Archive for July, 2008

Big Pushes

Mark Thoma highlights new research on southern development, which seeks to explain catch-up growth there as an example of Big Push theory. Big Push theory is described thusly: [P]ublicly coordinated investment can break the underdevelopment trap by helping economies overcome deficiencies in private incentives that prevent firms from adopting modern production techniques and achieving scale […]

Bills to Pay the Bills

Streetsblog has the scoop on Earl Blumenauer’s Transportation and Housing Choices for Gas Price Relief Act. It’s chock full of great stuff. For instance, I like: • Help transit agencies cope with rising fuel prices and increasing demand by providing federal funds for fare subsidies, service improvements, fuel purchases, and technology assistance. • Make it […]

Section 8

Since I’ve been writing about HUD programs, let me recommend this Prospect piece. In it, Greg Anrig and Harold Pollack take apart an Atlantic piece by Hanna Rosin (itself based on research by Richard Janikowski and Phyllis Betts) which claimed that Section 8 families in a Memphis relocation program were responsible for increasing crime rates […]

Oil!

There was an interesting post at VoxEU the other day that got discussed at Free Exchange, but not here. The author, Lutz Killian, examined the market for gasoline in America to try and figure out why prices had increased. The answer, in a nutshell, was that crude oil price increases were the biggest factor, and […]

Getting It

Hey, Daniel Gross gets things (mainly) right in a piece at Slate documenting the fact that roads enjoy massive government subsidies. Naturally, his commenters say but the gas tax, so it would have been nice if Gross had mentioned that the gas tax doesn’t come close to covering road expenditures. But if folks can get […]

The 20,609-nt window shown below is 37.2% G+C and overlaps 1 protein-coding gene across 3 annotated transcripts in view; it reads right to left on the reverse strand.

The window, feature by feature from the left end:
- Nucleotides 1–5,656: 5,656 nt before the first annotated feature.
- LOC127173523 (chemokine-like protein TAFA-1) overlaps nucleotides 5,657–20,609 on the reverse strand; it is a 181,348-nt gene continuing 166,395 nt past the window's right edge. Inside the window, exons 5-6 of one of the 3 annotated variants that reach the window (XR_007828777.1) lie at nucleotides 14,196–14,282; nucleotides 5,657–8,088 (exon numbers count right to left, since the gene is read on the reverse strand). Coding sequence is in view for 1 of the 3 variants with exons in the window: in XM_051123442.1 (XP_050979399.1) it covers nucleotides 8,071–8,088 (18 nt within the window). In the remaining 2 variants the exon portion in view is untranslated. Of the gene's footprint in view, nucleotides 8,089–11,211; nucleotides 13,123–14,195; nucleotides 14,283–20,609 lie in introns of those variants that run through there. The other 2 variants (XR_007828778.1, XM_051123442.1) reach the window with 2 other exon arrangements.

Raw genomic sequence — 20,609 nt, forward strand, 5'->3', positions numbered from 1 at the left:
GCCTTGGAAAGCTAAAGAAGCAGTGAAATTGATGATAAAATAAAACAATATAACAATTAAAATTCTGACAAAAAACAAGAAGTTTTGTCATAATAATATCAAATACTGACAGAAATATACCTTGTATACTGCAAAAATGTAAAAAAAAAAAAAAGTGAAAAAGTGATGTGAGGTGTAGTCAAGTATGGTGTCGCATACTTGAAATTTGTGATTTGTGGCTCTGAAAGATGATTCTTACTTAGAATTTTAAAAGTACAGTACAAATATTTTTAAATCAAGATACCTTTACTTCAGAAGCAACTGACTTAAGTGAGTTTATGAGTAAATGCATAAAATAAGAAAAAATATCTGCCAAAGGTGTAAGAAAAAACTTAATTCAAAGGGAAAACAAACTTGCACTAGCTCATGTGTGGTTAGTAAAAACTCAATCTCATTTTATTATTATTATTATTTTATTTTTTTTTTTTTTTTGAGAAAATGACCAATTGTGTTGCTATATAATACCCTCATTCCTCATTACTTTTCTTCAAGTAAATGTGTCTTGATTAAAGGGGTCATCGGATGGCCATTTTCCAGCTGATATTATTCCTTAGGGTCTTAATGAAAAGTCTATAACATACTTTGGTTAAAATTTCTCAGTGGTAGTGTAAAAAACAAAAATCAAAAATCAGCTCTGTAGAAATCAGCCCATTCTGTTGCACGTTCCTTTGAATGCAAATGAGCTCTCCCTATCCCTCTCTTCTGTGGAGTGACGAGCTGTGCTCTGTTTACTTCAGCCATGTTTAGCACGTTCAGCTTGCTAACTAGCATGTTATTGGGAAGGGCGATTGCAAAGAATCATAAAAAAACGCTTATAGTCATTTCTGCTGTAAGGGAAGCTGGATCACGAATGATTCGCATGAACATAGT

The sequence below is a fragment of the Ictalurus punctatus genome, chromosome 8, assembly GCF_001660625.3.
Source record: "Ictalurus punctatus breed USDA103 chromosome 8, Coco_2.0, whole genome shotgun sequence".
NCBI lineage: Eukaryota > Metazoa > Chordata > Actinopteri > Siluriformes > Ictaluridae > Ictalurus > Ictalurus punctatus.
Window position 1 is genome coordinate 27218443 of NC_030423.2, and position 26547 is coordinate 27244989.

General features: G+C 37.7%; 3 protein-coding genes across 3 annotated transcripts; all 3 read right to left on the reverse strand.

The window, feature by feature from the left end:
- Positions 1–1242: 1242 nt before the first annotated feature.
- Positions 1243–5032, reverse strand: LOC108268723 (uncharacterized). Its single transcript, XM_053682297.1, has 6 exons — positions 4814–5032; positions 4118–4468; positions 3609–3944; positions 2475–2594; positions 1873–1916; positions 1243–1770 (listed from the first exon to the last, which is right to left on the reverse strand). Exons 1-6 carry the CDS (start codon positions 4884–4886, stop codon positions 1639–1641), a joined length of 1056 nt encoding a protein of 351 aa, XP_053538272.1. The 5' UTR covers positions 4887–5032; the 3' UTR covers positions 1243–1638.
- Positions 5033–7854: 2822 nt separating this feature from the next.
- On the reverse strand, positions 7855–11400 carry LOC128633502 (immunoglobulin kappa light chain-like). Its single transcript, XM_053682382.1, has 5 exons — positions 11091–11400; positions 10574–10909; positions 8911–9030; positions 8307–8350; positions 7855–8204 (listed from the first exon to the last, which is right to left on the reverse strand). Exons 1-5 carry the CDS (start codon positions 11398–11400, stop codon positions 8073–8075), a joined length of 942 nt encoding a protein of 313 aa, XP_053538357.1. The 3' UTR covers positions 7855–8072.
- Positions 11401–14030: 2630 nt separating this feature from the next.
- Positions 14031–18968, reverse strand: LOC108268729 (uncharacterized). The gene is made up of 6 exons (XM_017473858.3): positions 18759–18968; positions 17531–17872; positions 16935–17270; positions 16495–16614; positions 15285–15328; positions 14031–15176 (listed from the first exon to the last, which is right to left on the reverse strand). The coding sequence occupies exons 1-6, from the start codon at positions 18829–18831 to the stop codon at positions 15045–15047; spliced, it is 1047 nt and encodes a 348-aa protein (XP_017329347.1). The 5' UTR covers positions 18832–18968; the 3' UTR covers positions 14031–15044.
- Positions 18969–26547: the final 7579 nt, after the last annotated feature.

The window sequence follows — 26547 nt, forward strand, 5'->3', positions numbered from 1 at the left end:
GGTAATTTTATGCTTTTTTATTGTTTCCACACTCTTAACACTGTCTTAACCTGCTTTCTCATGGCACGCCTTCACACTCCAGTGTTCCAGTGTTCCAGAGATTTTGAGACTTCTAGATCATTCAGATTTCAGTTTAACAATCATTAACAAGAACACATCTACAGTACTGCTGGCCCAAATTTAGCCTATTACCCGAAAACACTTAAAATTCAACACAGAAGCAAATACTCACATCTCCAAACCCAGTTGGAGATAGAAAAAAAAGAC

Who, Who, Who, Who

Today is extraordinarily busy for me, and posting will be irregular. Or nonexistent. So let’s try something else, shall we? I’ve been fortunate in the past year or so to have gained a lot of new readers. Welcome, new readers! It’s good to have you. I’m interested in knowing more about you. Readers new and […]

As Luck Would Have It

David Brooks says that the reason America was the 20th century’s big economic power was, “a ferocious belief that people have the power to transform their own lives gave Americans an unparalleled commitment to education, hard work and economic freedom.” Ezra Klein says, duh, we also didn’t get attacked multiple times between 1900 and 1945. […]

More HUD

At Freakonomics Steven Levitt writes on his colleague Sudhir Venkatesh’s column advocating the end of HUD. In doing so he notes: The first obvious (but important) point about housing is that there is an active market for rental housing. So it seems like a situation where it makes sense for government involvement to come in […]

Shake

Dudes, it just earthquaked here. Weirdest feeling ever. Profoundly discomfiting to a committed easterner.

Fat City

MSNBC notices that older neighborhoods are walkable and also happen to be home to more fit people than the burbs. Now it’s no doubt true that living in a walkable place and walking a lot is likely to make you healthier, but it’s important to point out that the causation clearly goes the other way, […]